I love Seattle in spring. More often than not, the weather sucks and the skies are gray. But every year in spring, Seattle hosts two booming comic book conventions, packing thousands of fans and pros into the Washington Convention Center for a combined six days of comic book wonderland. People run around in costumes, play games — of all sorts — get very serious on topics like the future of the B.P.R.D. universe and spend their cash on bright-colored treasures. I look forward to the dual-event every year.
The Emerald City Comicon is in April, and Sakura-Con is a month later in May. Both draw about equal numbers and last for three days each. As you can probably guess from the names, one focuses on American comics, and the other is exclusively Japanese comics, otherwise known as manga. With so much geeky fun to be had, you would think that every card-carrying fanboy and girl would be eager to spend as much time as possible at both conventions. But in actuality, there is very little cross-pollination. Amongst my comics friends, I am one of the few who attends both.
People tend to fall into one camp or the other. Either they read American comics or they read Japanese comics. Take, for example, our esteemed Comics Bulletin publisher Jason Sacks (who partially inspired this column; the other inspiration came from an internet rant I read about how American comics fans were cool, but anyone into manga was a friendless little Johnny No-mates deserving disdain). Jason is a guy who loves comics. He has unlimited stamina and enthusiasm for the Emerald City Comicon. He goes all three days, even to the after-parties and comes home with a pile of goodness. But this year, he had to be dragged — kicking and screaming — by his youngest daughter to a single day at Sakura-Con.
It is more than a lack of interest. There is a sort of active disdain between American comics readers and Japanese comics reader. They both look down on each other, each feeling they are the superior comics fan. For example, my editor, Laura, commented that she didn’t read manga because she thought of them as a) fairly misogynistic, and b) lacking a level of emotional complexity. This, of course, is exactly this is the same argument made by manga readers about American comics. (Especially the misogynistic part – manga commands far more female readers than American comics, who see superheroes as little more than male power fantasies.)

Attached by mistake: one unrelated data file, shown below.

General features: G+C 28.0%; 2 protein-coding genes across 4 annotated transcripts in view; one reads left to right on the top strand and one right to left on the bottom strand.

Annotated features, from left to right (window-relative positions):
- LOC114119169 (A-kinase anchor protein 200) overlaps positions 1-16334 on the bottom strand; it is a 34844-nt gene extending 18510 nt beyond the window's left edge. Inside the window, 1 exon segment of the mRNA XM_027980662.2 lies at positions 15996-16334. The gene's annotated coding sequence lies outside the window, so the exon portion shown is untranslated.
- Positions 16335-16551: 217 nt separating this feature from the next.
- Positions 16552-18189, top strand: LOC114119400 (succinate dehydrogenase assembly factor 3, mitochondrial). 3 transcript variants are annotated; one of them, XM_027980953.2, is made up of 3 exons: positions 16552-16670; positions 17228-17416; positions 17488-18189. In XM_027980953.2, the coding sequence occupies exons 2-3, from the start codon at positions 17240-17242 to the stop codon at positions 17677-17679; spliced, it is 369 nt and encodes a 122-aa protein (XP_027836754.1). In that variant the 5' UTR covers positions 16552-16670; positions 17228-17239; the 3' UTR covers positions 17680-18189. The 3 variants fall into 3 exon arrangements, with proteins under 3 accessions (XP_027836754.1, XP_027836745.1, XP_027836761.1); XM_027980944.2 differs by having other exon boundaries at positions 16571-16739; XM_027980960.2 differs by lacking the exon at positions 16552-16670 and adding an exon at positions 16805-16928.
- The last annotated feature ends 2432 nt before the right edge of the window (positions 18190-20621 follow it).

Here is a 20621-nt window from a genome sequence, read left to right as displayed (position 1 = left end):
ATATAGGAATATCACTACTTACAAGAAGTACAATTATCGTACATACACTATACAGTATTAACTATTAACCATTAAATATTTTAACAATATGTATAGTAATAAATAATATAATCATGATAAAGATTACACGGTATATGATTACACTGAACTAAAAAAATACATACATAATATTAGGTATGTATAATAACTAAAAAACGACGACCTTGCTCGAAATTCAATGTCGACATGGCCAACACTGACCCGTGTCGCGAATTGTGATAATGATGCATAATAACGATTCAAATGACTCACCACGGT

I’ve never really understood this derision. Me, I like comics. I don’t particularly care what country publishes them. I read French comics and English comics, American comics and Korean comics. And Japanese comics. As long as they are good, I read them. Every country has a different flair with comics, something they do different and better than others do, but I see them all as being essentially the same thing: comic books. To me, it is no different from movies. Or food. I can’t imagine limiting myself to the product of a single country.
Obviously, this is not the common attitude. Most people separate American comics and Japanese comics as “different.” Take this website, for example. Comics Bulletin advertises itself as “The Most Diverse Comic Website,” but there is no coverage of Japanese comics here. Somehow, to many people, Japanese comic books are not even comic books.
But they are.
There is no manga.
Let’s clear up some misunderstandings with a definition of terms. There is no such thing as manga. At least, not in the way you think.
Most people (mis)use the term “manga” to mean Japanese comics, specifically print comics. Why? Why do the same people who say “Japanese movies” and “Japanese food” need a special word for Japanese comics? I know, I know. It makes them feel cool and knowledgeable and exclusive. But to quote a wise Spaniard: “You keep using that word. I do not think that word means what you think it means.”
The word “manga” does not mean Japanese comic books. At least not in Japanese.
So what does “manga” really mean?
Well, nothing really. Using the word “manga” to describe Japanese comics is entirely an American invention. The term isn’t used in Japan, not with such a limited definition. In Japanese, the word literally means “frivolous pictures” and can be applied to pretty much anything. My wife is Japanese, and she refers equally to all my comic bookery as “manga.” Spider-Man? Manga. Walking Dead? Manga. When I pop in the latest DC Universe animated DVD, I am “watching manga.” My awesome collection of 1940’s Captain Marvel memorabilia? That’s right. Manga.
I realize the term has fallen so much into colloquial English that it would be impossible to change it as this point. But try saying “Japanese comics” instead of “manga,” and see if that changes your mind a little.
It’s all just comics, after all.
Manga is not a genre.
Even if I allow you the word “manga” as describing Japanese print comics, if I were to ask you to describe manga as a whole to me, what would you say? Unless you answer with terms “diverse,” “no set style” or “lots of variety,” you are missing the mark.